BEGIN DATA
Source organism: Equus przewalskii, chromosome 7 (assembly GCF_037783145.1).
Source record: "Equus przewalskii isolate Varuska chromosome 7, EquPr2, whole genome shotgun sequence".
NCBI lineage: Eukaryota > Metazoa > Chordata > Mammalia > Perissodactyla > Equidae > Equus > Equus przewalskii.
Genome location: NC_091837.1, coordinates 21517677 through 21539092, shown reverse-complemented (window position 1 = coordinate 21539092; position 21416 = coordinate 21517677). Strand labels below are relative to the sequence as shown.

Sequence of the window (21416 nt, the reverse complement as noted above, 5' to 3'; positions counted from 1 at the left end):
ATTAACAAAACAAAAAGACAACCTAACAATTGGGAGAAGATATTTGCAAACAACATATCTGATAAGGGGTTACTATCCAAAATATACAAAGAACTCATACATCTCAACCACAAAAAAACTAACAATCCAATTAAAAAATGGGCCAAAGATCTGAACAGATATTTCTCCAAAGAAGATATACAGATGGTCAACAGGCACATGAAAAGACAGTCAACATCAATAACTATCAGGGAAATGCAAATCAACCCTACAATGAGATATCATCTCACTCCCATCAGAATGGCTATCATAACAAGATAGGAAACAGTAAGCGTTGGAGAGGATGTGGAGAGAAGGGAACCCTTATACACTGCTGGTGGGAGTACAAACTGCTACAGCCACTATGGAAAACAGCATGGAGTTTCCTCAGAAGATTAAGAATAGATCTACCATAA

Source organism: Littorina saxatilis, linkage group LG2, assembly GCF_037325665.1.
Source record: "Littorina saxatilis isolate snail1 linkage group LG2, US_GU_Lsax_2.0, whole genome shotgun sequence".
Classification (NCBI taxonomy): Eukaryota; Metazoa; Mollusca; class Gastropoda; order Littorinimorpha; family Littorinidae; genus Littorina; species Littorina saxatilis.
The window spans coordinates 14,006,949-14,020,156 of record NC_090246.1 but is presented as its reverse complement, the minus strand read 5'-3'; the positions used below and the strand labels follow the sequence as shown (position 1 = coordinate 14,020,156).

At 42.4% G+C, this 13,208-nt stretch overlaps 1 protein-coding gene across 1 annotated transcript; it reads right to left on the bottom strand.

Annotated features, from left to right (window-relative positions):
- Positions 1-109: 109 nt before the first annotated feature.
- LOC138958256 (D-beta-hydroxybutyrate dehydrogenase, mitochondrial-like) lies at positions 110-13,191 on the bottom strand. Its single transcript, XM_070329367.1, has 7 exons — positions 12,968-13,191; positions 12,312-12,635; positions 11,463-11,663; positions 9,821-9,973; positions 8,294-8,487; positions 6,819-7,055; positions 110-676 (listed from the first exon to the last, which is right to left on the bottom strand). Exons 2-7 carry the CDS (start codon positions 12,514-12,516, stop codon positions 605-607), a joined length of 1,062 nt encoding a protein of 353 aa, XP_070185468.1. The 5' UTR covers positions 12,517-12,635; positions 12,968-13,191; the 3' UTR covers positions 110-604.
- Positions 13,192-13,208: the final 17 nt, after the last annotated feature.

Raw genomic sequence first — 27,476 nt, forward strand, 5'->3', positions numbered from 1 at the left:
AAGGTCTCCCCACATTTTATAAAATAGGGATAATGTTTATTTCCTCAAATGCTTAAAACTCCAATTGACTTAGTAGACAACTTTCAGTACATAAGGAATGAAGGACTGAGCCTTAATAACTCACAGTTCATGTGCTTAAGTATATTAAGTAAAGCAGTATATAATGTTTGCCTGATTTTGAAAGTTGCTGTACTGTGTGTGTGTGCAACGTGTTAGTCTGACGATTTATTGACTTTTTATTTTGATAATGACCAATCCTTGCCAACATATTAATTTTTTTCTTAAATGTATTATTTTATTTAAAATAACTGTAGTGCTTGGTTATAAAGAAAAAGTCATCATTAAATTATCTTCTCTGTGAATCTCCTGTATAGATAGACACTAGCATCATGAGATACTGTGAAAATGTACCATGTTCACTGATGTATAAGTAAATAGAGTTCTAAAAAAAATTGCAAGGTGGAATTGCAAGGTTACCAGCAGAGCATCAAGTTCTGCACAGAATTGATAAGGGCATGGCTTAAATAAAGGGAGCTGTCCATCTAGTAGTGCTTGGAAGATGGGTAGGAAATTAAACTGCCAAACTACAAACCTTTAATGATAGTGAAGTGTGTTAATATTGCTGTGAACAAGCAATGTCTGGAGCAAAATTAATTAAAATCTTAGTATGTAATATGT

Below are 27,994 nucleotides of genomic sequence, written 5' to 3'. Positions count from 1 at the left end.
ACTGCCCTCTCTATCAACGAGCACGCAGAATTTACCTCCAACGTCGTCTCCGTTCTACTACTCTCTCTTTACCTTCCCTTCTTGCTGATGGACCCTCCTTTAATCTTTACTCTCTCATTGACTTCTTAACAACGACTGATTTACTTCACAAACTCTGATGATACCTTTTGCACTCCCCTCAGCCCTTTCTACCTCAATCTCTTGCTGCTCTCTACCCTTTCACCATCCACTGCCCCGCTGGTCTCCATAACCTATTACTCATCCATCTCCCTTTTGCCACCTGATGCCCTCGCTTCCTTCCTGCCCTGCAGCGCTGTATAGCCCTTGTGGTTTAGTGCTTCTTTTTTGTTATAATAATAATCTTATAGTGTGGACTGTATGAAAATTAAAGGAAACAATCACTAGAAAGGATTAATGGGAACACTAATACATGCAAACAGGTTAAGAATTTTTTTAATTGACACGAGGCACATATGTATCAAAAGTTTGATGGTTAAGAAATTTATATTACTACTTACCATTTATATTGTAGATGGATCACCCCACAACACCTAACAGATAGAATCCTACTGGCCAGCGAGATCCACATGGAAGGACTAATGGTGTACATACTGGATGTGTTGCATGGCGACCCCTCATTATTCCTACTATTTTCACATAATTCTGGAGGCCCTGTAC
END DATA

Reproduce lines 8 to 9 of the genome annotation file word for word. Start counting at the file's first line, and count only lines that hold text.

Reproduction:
Source record: "Littorina saxatilis isolate snail1 linkage group LG2, US_GU_Lsax_2.0, whole genome shotgun sequence".
Classification (NCBI taxonomy): Eukaryota; Metazoa; Mollusca; class Gastropoda; order Littorinimorpha; family Littorinidae; genus Littorina; species Littorina saxatilis.